He planted a translucent orange bottle on the coffee table before us and said, “The only drug worth doing my friends, is prickles.”
Prickles is the street name of beta-alanine, an amino acid supplement. I hate drugs and drug culture, but as a journalist I knew it was my duty to stuff my bloodstream with as many free substances as I could.
We stirred the coarse powder into glasses of water and toasted to our debauchery.
Minutes later he was mumbling coherently about his scalp being prickly. My lips were burning like they had very mild salsa on them.
“My hands are tingling,” he announced. “How are you doing?” I still felt normal.
Why is beta-alanine available in the ﬁrst place? It all comes down to carnosine, a dipeptide made of the amino acids beta-alanine and histidine. There’s a lot of carnosine in brain and muscle tissues, but vegetarians have relatively low levels of carnosine, as little as half the levels of omnivores. Since taking beta-alanine increases levels of carnosine in muscle tissue, beta-alanine is popular with some veg athletes. The paræsthesia or “prickles” associated with beta-alanine are caused by the spike in beta-alanine levels in the blood after taking it, which somehow triggers mild nerve sensations.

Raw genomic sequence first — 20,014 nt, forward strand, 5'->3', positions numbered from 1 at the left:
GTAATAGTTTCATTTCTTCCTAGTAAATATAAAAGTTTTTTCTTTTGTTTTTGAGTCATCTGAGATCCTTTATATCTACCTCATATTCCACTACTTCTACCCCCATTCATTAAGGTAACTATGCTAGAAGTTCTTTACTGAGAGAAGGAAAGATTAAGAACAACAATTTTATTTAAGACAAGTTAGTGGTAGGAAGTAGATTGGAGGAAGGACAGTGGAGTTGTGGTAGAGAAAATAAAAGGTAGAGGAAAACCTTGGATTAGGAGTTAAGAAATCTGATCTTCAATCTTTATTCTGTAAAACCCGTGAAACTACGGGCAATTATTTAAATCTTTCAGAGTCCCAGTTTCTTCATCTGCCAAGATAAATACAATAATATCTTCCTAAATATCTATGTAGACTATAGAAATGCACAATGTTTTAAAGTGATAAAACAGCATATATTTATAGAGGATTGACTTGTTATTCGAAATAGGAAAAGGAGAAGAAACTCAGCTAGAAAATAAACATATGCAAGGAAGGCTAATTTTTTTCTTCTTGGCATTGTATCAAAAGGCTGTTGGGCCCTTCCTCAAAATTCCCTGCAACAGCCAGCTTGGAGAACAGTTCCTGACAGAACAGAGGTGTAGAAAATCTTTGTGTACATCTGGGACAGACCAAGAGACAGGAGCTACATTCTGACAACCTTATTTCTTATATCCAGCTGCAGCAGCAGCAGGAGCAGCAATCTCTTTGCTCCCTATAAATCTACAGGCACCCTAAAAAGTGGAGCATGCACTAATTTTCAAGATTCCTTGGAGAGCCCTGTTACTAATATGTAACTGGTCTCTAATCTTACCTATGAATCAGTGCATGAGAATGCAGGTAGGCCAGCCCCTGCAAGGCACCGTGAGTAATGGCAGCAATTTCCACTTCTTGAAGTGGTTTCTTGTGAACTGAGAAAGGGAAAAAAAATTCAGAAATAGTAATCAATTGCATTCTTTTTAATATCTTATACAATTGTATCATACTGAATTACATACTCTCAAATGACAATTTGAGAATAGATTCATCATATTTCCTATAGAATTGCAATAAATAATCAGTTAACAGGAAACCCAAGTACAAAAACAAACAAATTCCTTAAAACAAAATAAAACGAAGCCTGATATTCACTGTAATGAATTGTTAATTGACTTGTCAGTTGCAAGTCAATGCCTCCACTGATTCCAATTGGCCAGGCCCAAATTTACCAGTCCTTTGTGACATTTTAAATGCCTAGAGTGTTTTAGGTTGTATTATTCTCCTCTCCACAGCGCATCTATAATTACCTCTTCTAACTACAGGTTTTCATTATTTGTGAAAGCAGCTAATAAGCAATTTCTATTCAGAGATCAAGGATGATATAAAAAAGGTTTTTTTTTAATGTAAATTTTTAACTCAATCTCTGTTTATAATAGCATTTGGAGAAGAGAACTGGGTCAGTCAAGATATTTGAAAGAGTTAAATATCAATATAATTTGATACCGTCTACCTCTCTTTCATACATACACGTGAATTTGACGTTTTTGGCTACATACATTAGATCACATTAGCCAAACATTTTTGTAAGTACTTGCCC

Five minutes later my extremities began to tingle and itch. “Oh, I think I feel something! Is it supposed to feel like I have eczema all over my body?”
“Yes. Hell yes.”
As the trip went on my symptoms went from slightly interesting to slightly irritating. Eventually the drug-induced pins and needles subsided, and I lay back in the usual tepid euphoria that is sobriety.
For those still wondering why this seemingly pointless drug is sweeping the streets of Worcester, the answer is in its subtlety. Usually one’s experience of itchiness is bound up in the cause of the itchiness, whether lingering too long in a hot shower or your foot being asleep. Beta-alanine, however, creates an itchiness without apparent cause, forcing us to contemplate that sensation in and of itself, providing, at least for a moment, a window into the very nature of human experience. (Shane Capra)
From the January 2013 issue of Happiness Pony. [PDF]